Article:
Sermon for Thanksgiving Sunday: The Chain of Thanks

Sermon for Thanksgiving Sunday: The Chain of Thanks

Sermon for Thanksgiving Sunday: The Chain of Thanks

Go from giving thanks to being a grateful person

On this Sunday before Thanksgiving, our scripture lesson from Deuteronomy 8:7-18 gives us guidance on how to go from people who occasionally remember to give thanks to becoming genuinely grateful people.

Thankless consumption is what concerns Moses as he instructs the people about living in the Promised Land. Our reading for today describes a land of abundance. After forty years of eating nothing but manna for breakfast – after forty years of eating nothing but quail for supper – after forty years of trusting that God will provide for the day – after forty years of living in nomad tents – after forty years—–they were about to enter into the land of milk and honey. Water, fruit, fertile soil, mountains of minerals, all if it will be theirs. They can finally build homes, have full bellies, and live the good life. Moses tells them to give thanks not just for what God has already done, but to give thanks for the future, trusting that God will continue to provide. Being genuinely grateful involves having a trusting spirit that God will be there into your future.

But the Promised Land is presented with a warning. When you go romping around in the land of abundance, “Don’t forget where all this stuff comes from. Don’t forget those who toil. Don’t forget the fertile soil. Don’t forget you are dependent upon one another. Don’t forget the commandments. Don’t forget about the destructiveness of greed, and envy, and slander, and gluttony. Don’t forget those in need. Don’t forget God.

The lesson is that we are continuously called to recall, to consciously remember, the source of where things really come from so that we may be truly grateful and not take things or people for granted.

Where science and religion agree

I love how new science confirms the importance of this ancient religious wisdom. Scientific research “overwhelmingly reveals that gratitude is critical to individual and collective well-being. It helps us get through hard situations, provides perspective on loss, improves our physical health, supports our mental health, and helps us to build bonds with people at home, at work, and across differences. It might even help us to live more sustainably on the Earth.” (From Greater Good Science Center email).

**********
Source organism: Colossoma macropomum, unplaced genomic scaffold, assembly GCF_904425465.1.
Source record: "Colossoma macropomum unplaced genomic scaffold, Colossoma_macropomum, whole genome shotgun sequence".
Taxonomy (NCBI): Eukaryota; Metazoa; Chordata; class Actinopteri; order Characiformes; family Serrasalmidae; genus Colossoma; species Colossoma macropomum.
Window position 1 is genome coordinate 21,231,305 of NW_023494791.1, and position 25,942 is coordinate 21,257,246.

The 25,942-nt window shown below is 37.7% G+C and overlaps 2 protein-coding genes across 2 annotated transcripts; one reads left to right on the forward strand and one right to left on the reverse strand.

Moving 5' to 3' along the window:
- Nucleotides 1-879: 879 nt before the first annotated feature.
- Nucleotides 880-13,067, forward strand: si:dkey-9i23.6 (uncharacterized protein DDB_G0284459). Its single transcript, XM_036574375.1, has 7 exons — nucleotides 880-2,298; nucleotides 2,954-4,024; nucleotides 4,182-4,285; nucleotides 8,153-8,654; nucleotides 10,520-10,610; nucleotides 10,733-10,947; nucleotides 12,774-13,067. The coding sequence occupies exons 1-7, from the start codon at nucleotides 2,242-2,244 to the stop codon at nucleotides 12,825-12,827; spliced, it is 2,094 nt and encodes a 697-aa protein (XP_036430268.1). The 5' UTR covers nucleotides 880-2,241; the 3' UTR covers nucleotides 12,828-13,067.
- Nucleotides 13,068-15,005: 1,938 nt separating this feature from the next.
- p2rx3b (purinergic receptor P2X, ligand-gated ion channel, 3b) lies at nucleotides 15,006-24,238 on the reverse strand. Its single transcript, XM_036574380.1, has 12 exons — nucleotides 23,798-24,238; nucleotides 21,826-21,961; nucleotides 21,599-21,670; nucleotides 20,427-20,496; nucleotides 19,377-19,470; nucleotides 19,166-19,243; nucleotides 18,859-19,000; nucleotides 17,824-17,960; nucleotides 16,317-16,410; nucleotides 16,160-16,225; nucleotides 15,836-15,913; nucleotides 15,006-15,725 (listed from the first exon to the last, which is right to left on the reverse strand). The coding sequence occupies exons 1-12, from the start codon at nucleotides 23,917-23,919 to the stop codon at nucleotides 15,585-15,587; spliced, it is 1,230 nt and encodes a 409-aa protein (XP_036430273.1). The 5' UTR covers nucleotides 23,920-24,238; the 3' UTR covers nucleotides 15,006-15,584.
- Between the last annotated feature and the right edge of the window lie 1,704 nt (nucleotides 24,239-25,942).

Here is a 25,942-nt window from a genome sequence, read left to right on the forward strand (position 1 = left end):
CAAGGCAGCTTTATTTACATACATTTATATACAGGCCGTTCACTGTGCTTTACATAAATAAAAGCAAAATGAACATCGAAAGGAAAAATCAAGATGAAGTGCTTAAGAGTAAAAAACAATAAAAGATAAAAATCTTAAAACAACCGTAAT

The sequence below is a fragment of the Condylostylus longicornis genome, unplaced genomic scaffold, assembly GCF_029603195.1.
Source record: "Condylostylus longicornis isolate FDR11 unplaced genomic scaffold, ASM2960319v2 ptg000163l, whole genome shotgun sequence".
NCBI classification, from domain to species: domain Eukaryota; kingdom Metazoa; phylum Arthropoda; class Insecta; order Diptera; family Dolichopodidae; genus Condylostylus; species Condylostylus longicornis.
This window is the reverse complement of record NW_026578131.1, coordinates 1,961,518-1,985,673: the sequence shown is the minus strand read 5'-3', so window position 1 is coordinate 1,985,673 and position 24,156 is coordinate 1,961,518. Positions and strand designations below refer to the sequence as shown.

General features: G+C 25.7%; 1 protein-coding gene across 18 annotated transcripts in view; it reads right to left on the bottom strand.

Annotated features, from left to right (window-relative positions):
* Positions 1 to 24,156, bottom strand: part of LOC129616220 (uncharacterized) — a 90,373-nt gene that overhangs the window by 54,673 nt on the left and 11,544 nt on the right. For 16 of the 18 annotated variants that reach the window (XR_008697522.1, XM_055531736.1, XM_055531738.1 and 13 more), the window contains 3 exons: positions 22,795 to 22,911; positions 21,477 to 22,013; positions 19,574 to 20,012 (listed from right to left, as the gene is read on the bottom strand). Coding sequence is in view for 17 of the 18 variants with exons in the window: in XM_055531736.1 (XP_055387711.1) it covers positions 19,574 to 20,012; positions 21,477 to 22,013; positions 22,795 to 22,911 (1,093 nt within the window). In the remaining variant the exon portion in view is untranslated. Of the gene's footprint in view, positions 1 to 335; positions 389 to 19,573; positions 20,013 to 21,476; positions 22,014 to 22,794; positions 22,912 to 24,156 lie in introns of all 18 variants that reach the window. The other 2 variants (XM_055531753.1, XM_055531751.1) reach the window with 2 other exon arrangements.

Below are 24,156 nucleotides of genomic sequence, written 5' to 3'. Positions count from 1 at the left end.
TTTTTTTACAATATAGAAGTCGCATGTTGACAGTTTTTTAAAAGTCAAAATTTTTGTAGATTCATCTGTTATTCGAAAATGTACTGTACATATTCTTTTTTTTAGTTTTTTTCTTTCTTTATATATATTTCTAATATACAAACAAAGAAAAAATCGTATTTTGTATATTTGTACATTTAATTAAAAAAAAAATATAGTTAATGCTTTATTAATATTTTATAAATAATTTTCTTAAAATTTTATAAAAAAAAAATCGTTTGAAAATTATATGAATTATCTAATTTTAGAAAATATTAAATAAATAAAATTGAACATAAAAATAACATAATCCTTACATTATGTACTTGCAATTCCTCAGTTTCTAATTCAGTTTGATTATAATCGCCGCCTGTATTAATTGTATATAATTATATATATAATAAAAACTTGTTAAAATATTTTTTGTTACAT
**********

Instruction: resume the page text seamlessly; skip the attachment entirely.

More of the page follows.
What we need doesn’t come from stores

I once toured the Stone Barns Center for Food and Agriculture near White Plains, New York. Our guide told us about a group of students from New York City on a field trip to learn about something they had little appreciation for–agriculture. The guide told us she bent down and plucked up a carrot from the ground. One of the kids’ eyes grew wide and his jaw dropped. He asked, “Why do you keep your carrots in dirt?” The poor little guy had no idea that carrots are something that grows in the soil and not something you just pick up at the store.

I was reminded of just how much I take for granted; how easy it is to become disassociated from all the steps that it takes to produce a meal. It’s easy to think that things come from stores not from the back-breaking work of countless people who worked to produce what we have.

A mindfulness exercise

My wife once sprung a “mindful eating” exercise on me on a day I was not really in the mood for mindfulness–I had stuff to do. I can’t for the life of me remember what it was, but I’m sure it was important. She handed me a bag of carrots to peel and with every swipe of the peeler I was supposed to give thanks for one of the many people that had a hand in producing that carrot.

The first few swipes were easy. This one is for the farmer. This one was for workers who grew and harvested the crop. This one is for the truck driver who brought it to market. This one is for the people who stock the produce section of the store. Okay. I asked Dayna, “Am I mindful enough, yet?” I could tell by the look on her face, the answer was ‘no.’ “Go deeper, she said, it’s a big bag.” It was one of those big Costco bags that feed small armies.

I thought I knew what she was getting at. I was fodder for her next children’s sermon. Okay. This is for God who made the soil, provided the sunlight, water, and invented carrots and all root veggies.